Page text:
• The technical metrics relate to the operational performance of spinning mill
  • Financial metrics include key financial performance indicators based on the annual financial performance of the mills.
  • Managerial metrics refers to the management systems across the functions of management
  • Business process metrics include core and sub process i.e. a set of processes cutting across functions

2.1 Technical Metrics

It covers both market related factors which, to a large extent, beyond control of an individual management at least in a short span of time and a large number of production related factors - labour employment, material wastage, machine productivity, utilisation and so-on, are to a large extent within the control of mill management. It is important to note that the purpose of the entire analysis is towards identifying the areas, which need priority attention from the management, and not to predict the profits accurately, if actions were being taken. Out of the many controllable production related factors, which influence the profitability of a spinning mill, the model considers only major factors that contribute about 90% of the profits.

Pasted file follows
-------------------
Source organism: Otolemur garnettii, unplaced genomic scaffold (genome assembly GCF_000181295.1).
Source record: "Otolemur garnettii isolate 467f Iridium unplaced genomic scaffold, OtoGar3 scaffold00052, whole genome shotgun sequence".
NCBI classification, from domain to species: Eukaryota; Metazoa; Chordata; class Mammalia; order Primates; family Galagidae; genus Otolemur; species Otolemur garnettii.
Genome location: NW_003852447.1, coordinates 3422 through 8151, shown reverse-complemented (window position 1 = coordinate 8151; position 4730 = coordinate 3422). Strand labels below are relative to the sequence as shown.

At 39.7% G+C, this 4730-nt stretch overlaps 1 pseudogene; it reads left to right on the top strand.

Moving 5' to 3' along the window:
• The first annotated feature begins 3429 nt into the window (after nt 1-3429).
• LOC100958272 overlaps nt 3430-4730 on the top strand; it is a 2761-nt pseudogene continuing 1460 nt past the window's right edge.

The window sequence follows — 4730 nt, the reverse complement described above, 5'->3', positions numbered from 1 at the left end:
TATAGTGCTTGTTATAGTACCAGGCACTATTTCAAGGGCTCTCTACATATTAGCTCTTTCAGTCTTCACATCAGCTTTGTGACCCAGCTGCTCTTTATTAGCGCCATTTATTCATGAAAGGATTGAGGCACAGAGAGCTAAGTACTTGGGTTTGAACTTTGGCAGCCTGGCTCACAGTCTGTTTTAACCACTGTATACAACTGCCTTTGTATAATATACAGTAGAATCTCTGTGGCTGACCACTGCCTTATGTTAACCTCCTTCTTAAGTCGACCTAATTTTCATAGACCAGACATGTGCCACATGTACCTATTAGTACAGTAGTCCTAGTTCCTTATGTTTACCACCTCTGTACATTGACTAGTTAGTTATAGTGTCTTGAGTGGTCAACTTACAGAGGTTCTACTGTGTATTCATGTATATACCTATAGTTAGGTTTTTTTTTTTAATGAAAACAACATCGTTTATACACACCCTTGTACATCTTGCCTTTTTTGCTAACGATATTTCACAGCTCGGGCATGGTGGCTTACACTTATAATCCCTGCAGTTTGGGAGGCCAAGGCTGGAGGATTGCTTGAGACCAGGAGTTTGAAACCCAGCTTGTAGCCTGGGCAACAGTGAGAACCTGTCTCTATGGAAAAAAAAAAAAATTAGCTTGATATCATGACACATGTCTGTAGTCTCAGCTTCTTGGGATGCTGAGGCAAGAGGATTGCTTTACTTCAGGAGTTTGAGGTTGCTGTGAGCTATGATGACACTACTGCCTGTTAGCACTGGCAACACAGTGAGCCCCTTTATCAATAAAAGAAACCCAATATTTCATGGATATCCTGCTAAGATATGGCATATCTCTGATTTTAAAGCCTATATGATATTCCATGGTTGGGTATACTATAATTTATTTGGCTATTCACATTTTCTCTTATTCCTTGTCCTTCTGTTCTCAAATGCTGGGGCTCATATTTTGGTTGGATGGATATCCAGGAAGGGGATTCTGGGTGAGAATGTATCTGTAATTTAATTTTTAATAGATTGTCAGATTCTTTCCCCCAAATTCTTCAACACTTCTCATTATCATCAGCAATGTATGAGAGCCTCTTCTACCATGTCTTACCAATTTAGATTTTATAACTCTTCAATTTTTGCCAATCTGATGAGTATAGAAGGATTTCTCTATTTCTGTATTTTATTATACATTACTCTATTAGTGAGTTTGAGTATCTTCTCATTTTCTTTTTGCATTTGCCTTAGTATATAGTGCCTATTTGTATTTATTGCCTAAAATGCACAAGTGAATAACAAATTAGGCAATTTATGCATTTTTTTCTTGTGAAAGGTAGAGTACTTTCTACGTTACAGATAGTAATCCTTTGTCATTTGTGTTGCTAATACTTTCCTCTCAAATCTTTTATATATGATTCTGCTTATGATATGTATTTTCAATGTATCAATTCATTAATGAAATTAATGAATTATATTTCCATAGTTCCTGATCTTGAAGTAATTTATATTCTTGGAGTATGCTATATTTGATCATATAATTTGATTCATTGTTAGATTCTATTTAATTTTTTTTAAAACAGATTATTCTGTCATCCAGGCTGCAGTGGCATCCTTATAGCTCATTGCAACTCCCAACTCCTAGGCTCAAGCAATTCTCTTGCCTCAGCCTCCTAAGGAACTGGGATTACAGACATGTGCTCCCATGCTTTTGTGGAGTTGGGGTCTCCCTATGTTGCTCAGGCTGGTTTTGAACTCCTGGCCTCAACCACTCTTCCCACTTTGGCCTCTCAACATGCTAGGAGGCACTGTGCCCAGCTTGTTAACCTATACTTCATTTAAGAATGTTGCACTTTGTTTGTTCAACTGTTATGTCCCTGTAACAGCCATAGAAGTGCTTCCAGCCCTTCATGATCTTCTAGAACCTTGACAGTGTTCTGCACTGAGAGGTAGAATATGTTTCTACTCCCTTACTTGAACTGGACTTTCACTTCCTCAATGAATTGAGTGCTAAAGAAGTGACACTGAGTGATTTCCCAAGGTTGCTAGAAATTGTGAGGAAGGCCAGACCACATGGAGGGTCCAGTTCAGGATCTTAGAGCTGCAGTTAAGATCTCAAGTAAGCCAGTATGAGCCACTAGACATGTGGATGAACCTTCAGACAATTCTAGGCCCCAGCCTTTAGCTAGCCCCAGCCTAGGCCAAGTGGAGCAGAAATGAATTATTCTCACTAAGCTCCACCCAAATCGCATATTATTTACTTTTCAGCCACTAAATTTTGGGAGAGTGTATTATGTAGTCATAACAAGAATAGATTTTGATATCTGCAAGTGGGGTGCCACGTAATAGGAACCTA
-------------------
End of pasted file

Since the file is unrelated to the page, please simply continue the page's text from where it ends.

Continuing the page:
2.2 Financial Metrics

Financial metrics are for assessing the financial performance of the mills and they include performance indicators along the following:

  • Cost Structure
  • Profitability
  • Solvency and Liquidity
  • Asset Turnover
  • Inventories

2.3 Managerial Metrics

Managerial metrics here refers to managerial system benchmarking. A managerial system of a best in class of another textile mill can either be emulated else the existing system that is present in the mill is improved for benchmarked performance. The systems such as cost management, cash flow analysis, MIS, Production Planning, Recruitment, selection and training of manpower to name a few can be taken up for benchmarking.

2.4. Business Process Metrics